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Longtime Howard Stern Show personality “Stuttering John” Melendez is suing SiriusXM Radio for using his archived hot-button interviews with the likes of the Dalai Lama, Ringo Starr and Mike Tyson without compensation and in violation of his publicity rights.
Melendez was a performer on the radio show from 1988 until 2004 — right before the program moved from terrestrial radio to the satellite giant in a $500 million deal, according to the complaint filed Wednesday in New York federal court. During that time, Melendez says he turned his cult following into a fan base of millions — which resulted in movie roles, landing his own radio show and a gig as an announcer, writer and performer on The Tonight Show With Jay Leno.
“Plaintiff has spent considerable time and energy cultivating his career, managing his celebrity and creating considerable commercial value in his identity and voice,” writes attorney Michael Popok in the complaint. “But, Sirius XM, in violation of California law preserving a celebrity’s right to protect how his identity, likeness, name, image and voice are used for commercial gain, has exploited Plaintiff’s considerable efforts, and aired thousands of radio clips featuring ‘Stuttering John’s’ voice and his exploits from the recorded archives of its crown jewel radio program, The Howard Stern Show.”
Melendez’s complaint says his alter ego “Stuttering John” used his speech impediment to disarm targets of his bit, which included interviewing stars and politicians at press conferences, events and on the street and asking “impertinent and shocking questions” or pretending to not know who the person was.
These days he’s a best-selling author (his memoir, Easy for You to Say, was published in 2018) and hosts The Stuttering John Podcast — on which he pranked-called the White House “pretending to be New Jersey ‘Senator Bob Menendez,’ and had a four-minute conversation with President Trump who was aboard Air Force One, primarily about immigration reform and the then U.S. Supreme Court vacancy.”
Melendez says Sirius is exploiting his fame to attract new subscribers and advertising dollars. In response to a cease and desist letter, Melendez says Sirius threatened to take his current podcast off of its Pandora streaming service.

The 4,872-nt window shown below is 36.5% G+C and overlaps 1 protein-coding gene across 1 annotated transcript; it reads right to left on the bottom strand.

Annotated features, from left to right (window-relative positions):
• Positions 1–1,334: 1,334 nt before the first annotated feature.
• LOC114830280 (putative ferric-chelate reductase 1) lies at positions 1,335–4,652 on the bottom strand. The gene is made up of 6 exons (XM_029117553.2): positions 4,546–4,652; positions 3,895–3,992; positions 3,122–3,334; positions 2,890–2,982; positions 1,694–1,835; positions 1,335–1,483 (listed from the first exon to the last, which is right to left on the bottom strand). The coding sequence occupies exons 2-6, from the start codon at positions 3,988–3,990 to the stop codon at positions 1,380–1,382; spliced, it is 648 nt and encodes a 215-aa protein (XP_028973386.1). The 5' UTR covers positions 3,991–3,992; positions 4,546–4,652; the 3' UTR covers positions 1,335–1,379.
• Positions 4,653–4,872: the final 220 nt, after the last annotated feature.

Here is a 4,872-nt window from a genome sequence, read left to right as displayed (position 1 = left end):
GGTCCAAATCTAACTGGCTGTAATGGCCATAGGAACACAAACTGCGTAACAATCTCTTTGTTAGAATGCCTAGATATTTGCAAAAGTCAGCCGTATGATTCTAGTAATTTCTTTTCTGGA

According to the complaint, Sirius acquired a license to not only current episodes of the show but also to air full or partial episodes from the archives. Melendez argues that it’s disregarding his right of publicity by using his identity, likeness, name, image and voice for its commercial advantage. He’s seeking compensatory, statutory and punitive damages plus disgorgement of profits earned in relation to the exploitation of his celebrity and an injunction barring Sirius from continuing the alleged improper conduct.
Disputes like this are relatively common in the sports world, and typically haven’t ended in favor of the talent. The NFL in 2014 beat a suit from ex-players over the use of their likenesses in video footage, in part because the court found “brand enhancement alone is not sufficient to render a production advertising as a matter of law” and ruled the projects were protected by the First Amendment. Further, it was ruled that the NFL’s copyright in the game footage foreclosed the players’ publicity rights. In 2015, the 8th Circuit U.S. Court of Appeals upheld an ESPN defeat of a complaint from professional wrestler Steve “Wild Thing” Ray over rebroadcasts of old matches that held his “likenesses could not be detached from the copyrighted performances that were contained in the films.” And, in 2017, the 9th Circuit tossed claims from NCAA basketball players related to their images in photographs, finding that while a publicity rights claim can proceed when “a likeness is used non-consensually on merchandise or in advertising” it’s not the case when a likeness has been captured in a copyrighted work for personal use. The 9th Circuit back in 2006 also rejected a recording artist’s publicity rights claim against Sony over a sound recording finding that “federal copyright law preempts a claim alleging misappropriation of one’s voice when the entirety of the allegedly misappropriated vocal performance is contained within a copyrighted medium.”
These disputes may serve as a roadmap and it’s likely Melendez’s case could turn on whether or not a New York federal judge considers any of Sirius’ use to be advertising.
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